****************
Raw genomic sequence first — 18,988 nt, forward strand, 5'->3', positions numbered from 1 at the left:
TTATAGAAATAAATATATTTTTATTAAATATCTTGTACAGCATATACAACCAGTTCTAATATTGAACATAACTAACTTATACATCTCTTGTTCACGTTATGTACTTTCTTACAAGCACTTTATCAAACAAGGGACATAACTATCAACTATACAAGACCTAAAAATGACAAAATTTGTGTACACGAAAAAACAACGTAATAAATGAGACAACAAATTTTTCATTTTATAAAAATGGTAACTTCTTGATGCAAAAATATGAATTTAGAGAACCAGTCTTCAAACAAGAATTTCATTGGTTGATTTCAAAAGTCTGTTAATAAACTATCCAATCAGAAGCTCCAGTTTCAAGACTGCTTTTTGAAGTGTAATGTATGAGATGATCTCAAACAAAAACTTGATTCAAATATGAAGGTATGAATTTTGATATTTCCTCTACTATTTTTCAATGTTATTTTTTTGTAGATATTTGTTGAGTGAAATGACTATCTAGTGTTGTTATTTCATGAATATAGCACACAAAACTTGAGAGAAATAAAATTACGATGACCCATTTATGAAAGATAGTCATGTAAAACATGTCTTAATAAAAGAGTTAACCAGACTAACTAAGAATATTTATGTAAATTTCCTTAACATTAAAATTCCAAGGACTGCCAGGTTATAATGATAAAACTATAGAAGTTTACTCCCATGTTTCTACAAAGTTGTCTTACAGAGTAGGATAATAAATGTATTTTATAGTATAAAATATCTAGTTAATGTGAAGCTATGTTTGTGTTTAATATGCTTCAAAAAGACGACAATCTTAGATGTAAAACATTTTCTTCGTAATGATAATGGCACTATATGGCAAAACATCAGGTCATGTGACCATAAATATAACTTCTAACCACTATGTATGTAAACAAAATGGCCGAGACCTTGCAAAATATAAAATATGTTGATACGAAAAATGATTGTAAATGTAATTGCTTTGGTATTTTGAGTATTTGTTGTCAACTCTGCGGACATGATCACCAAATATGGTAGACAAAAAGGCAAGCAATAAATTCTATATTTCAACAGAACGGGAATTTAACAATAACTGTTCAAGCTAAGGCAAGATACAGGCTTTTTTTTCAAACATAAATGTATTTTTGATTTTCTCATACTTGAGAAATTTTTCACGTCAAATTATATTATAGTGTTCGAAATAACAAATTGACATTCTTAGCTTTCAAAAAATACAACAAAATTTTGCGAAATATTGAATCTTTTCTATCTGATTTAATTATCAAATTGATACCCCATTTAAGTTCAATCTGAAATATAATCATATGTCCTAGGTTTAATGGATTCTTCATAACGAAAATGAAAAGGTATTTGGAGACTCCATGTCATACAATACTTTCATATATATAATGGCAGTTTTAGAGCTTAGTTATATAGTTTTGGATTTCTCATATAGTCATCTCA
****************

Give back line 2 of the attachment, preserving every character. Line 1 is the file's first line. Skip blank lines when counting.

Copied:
TTATAGAAATAAATATATTTTTATTAAATATCTTGTACAGCATATACAACCAGTTCTAATATTGAACATAACTAACTTATACATCTCTTGTTCACGTTATGTACTTTCTTACAAGCACTTTATCAAACAAGGGACATAACTATCAACTATACAAGACCTAAAAATGACAAAATTTGTGTACACGAAAAAACAACGTAATAAATGAGACAACAAATTTTTCATTTTATAAAAATGGTAACTTCTTGATGCAAAAATATGAATTTAGAGAACCAGTCTTCAAACAAGAATTTCATTGGTTGATTTCAAAAGTCTGTTAATAAACTATCCAATCAGAAGCTCCAGTTTCAAGACTGCTTTTTGAAGTGTAATGTATGAGATGATCTCAAACAAAAACTTGATTCAAATATGAAGGTATGAATTTTGATATTTCCTCTACTATTTTTCAATGTTATTTTTTTGTAGATATTTGTTGAGTGAAATGACTATCTAGTGTTGTTATTTCATGAATATAGCACACAAAACTTGAGAGAAATAAAATTACGATGACCCATTTATGAAAGATAGTCATGTAAAACATGTCTTAATAAAAGAGTTAACCAGACTAACTAAGAATATTTATGTAAATTTCCTTAACATTAAAATTCCAAGGACTGCCAGGTTATAATGATAAAACTATAGAAGTTTACTCCCATGTTTCTACAAAGTTGTCTTACAGAGTAGGATAATAAATGTATTTTATAGTATAAAATATCTAGTTAATGTGAAGCTATGTTTGTGTTTAATATGCTTCAAAAAGACGACAATCTTAGATGTAAAACATTTTCTTCGTAATGATAATGGCACTATATGGCAAAACATCAGGTCATGTGACCATAAATATAACTTCTAACCACTATGTATGTAAACAAAATGGCCGAGACCTTGCAAAATATAAAATATGTTGATACGAAAAATGATTGTAAATGTAATTGCTTTGGTATTTTGAGTATTTGTTGTCAACTCTGCGGACATGATCACCAAATATGGTAGACAAAAAGGCAAGCAATAAATTCTATATTTCAACAGAACGGGAATTTAACAATAACTGTTCAAGCTAAGGCAAGATACAGGCTTTTTTTTCAAACATAAATGTATTTTTGATTTTCTCATACTTGAGAAATTTTTCACGTCAAATTATATTATAGTGTTCGAAATAACAAATTGACATTCTTAGCTTTCAAAAAATACAACAAAATTTTGCGAAATATTGAATCTTTTCTATCTGATTTAATTATCAAATTGATACCCCATTTAAGTTCAATCTGAAATATAATCATATGTCCTAGGTTTAATGGATTCTTCATAACGAAAATGAAAAGGTATTTGGAGACTCCATGTCATACAATACTTTCATATATATAATGGCAGTTTTAGAGCTTAGTTATATAGTTTTGGATTTCTCATATAGTCATCTCA